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Review of Twin and Family Studies on Neuroanatomic Phenotypes and Typical Neurodevelopment

Published online by Cambridge University Press:  21 February 2012

J. Eric Schmitt*
Affiliation:
Virginia Institute for Psychiatric and Behavioral Genetics, Medical College of Virginia,Virginia Commonwealth University, Richmond,Virginia. schmittje@vcu.edu
Lisa T. Eyler
Affiliation:
Department of Psychiatry, University of California San Diego, San Diego, California; VISN 22 MIRECC Program,VA San Diego Health Care System, San Diego, California.
Jay N. Giedd
Affiliation:
Pediatric Imaging Unit, National Institute for Mental Health, Bethesda, Maryland.
William S. Kremen
Affiliation:
Department of Psychiatry, University of California San Diego, San Diego, California; Center for Behavioral Genomics, University of California, San Diego, San Diego California.
Kenneth S. Kendler
Affiliation:
Virginia Institute for Psychiatric and Behavioral Genetics, Medical College of Virginia,Virginia Commonwealth University, Richmond,Virginia.
Michael C. Neale
Affiliation:
Virginia Institute for Psychiatric and Behavioral Genetics, Medical College of Virginia,Virginia Commonwealth University, Richmond,Virginia.
*
*Address for correspondence: J. Eric Schmitt, Virginia Institute for Psychiatric and Behavioral Genetics, 800 East Leigh Street, P.O. Box 980003, Richmond, VA USA.

Abstract

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This article reviews the extant twin studies employing magnetic resonance imaging data (MRI), with an emphasis on studies of populationbased samples. There have been approximately 75 twin reports using MRI, with somewhat under half focusing on typical brain structure. Of these, most are samples of adults. For large brain regions such as lobar volumes, the heritabilities of large brain volumes are consistently high, with genetic factors accounting for at least half of the phenotypic variance. The role of genetics in generating individual differences in the volumes of small brain regions is less clear, mostly due to a dearth of information, but rarely because of disagreement between studies. Multivariate analyses show strong genetic relationships between brain regions. Cortical regions involved in language, executive function, and emotional regulation appear to be more heritable than other areas. Studies of brain shape also show significant, albeit lower, genetic effects on population variance. Finally, there is evidence of significant genetically mediated relationships between intelligence and brain structure. At present, the majority of twin imaging studies are limited by sample sizes small by the standards of behavioral genetics; nevertheless the literature at present represents a pioneering effort in the pursuit of answers to many challenging neurobiological questions.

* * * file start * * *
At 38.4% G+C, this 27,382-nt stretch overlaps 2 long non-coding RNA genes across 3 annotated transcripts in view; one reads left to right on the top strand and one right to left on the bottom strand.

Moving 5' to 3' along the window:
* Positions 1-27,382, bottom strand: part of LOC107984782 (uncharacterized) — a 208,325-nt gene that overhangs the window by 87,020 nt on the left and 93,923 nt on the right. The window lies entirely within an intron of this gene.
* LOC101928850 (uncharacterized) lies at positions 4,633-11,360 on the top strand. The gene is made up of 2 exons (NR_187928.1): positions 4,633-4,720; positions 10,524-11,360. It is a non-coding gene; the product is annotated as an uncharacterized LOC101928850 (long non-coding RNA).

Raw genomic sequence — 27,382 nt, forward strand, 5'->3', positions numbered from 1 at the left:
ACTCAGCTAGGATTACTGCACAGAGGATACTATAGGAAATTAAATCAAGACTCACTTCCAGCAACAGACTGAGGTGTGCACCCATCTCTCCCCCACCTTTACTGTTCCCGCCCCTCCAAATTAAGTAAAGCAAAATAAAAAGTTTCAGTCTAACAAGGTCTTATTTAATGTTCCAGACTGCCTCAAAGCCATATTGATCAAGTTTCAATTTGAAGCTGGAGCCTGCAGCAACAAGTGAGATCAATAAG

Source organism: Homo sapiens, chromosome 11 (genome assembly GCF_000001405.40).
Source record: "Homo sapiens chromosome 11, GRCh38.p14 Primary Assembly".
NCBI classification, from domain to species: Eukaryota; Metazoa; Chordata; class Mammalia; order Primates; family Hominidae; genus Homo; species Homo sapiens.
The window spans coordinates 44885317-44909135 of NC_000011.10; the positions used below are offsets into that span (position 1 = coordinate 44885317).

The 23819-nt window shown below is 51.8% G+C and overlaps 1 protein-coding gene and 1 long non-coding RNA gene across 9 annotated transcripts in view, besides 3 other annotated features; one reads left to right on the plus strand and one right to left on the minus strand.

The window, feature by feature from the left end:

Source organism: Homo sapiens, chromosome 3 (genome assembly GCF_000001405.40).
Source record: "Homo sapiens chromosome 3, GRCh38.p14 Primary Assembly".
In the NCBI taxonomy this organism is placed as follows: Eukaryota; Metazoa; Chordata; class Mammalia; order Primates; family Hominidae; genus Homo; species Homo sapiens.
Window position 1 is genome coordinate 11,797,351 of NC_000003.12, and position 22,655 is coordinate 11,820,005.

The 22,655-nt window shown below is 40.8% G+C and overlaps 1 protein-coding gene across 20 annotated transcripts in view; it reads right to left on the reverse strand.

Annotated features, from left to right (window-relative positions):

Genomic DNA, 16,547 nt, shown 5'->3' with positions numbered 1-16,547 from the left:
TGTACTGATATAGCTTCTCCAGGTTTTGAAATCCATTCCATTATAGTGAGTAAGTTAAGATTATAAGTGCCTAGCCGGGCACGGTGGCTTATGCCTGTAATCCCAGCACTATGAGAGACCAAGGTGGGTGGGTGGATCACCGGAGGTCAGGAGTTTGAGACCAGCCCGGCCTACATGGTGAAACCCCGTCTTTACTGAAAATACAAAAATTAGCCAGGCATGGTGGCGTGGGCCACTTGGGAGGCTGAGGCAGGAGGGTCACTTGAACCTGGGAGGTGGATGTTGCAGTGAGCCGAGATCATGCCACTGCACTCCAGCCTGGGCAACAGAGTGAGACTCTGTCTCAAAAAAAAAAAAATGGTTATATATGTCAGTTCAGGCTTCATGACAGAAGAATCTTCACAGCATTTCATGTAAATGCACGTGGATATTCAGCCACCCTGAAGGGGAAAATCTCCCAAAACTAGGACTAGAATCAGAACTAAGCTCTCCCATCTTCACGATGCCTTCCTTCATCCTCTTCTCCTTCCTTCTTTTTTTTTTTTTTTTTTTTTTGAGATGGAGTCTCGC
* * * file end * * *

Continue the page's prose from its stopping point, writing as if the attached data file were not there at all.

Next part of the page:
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Articles
Copyright
Copyright © Cambridge University Press 2007